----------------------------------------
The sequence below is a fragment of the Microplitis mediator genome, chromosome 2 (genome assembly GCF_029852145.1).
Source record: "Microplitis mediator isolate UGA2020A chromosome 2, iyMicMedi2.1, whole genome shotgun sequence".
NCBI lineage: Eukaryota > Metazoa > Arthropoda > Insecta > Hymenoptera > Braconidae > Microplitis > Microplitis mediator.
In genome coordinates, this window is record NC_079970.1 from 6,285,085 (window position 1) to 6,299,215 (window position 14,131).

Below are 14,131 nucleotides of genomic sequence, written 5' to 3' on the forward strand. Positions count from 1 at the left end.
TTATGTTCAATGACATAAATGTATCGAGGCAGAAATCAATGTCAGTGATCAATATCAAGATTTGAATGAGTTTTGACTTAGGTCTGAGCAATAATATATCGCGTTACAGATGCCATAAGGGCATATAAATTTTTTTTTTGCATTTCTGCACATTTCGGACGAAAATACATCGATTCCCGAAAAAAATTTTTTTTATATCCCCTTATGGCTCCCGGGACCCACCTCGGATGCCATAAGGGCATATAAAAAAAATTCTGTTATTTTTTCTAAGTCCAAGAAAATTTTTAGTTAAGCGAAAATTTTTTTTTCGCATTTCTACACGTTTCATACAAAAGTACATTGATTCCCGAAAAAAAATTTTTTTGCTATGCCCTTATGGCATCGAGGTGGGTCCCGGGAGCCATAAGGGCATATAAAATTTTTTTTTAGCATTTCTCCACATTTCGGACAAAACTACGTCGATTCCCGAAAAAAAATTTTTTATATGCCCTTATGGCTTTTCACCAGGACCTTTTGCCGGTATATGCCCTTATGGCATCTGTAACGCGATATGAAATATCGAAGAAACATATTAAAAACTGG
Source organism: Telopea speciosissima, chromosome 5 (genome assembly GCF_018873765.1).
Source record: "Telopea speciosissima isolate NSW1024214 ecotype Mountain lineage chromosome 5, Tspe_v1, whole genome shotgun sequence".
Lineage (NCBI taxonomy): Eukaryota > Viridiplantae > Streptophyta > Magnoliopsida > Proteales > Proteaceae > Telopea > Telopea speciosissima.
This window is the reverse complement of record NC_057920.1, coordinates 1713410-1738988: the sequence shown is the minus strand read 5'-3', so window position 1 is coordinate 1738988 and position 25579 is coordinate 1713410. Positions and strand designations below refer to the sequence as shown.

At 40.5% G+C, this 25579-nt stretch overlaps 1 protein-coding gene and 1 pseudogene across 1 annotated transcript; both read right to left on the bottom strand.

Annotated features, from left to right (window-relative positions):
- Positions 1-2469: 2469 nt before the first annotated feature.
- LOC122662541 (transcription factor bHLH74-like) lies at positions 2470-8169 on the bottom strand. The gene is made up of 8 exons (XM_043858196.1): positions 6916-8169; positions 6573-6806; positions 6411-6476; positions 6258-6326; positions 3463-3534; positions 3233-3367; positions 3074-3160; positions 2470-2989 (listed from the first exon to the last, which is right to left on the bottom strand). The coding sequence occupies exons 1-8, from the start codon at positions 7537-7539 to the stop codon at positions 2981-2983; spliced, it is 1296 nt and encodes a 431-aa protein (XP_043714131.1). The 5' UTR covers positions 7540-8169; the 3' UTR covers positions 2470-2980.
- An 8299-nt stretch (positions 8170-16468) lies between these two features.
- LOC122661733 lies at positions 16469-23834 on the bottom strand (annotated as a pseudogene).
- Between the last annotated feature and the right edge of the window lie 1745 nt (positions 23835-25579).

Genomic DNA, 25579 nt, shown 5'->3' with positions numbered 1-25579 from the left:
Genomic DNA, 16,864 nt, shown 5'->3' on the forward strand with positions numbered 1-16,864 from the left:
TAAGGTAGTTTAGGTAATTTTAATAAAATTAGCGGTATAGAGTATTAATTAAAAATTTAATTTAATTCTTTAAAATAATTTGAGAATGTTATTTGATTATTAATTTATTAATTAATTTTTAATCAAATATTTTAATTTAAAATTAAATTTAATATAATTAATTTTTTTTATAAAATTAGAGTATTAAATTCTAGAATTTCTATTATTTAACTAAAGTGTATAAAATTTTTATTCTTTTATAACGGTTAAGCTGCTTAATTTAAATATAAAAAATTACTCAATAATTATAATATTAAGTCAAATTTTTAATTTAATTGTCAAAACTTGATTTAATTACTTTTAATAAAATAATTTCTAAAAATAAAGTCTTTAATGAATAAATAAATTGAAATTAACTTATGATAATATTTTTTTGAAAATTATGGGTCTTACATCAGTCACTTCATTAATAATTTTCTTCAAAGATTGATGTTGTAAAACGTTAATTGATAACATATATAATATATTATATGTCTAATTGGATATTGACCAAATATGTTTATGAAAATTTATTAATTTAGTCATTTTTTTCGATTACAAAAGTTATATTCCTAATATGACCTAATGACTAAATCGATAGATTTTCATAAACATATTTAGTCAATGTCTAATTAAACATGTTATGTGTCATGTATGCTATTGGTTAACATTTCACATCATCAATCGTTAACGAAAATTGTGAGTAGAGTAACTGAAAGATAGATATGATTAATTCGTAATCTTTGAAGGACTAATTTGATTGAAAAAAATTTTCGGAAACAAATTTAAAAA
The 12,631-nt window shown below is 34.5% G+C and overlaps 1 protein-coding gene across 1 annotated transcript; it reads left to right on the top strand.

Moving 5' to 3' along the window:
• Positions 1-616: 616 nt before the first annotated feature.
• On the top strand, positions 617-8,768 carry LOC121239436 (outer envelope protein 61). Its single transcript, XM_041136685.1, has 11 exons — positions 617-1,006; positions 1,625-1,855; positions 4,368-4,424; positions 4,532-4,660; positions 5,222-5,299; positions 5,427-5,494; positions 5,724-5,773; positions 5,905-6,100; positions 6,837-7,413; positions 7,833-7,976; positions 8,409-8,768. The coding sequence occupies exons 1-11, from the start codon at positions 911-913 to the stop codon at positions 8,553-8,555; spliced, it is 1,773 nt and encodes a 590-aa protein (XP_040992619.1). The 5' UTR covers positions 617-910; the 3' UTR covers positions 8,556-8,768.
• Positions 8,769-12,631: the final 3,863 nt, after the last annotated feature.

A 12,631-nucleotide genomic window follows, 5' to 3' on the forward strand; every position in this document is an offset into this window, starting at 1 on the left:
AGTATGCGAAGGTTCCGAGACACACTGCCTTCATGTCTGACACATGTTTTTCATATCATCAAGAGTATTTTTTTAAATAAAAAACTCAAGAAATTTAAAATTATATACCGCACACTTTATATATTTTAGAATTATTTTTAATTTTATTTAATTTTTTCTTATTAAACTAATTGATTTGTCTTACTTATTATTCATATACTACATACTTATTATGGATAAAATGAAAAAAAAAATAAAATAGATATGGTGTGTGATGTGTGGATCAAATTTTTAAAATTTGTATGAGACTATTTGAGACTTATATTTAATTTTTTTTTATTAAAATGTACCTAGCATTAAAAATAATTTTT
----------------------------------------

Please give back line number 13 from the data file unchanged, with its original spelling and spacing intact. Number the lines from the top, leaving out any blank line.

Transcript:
- Positions 1-2469: 2469 nt before the first annotated feature.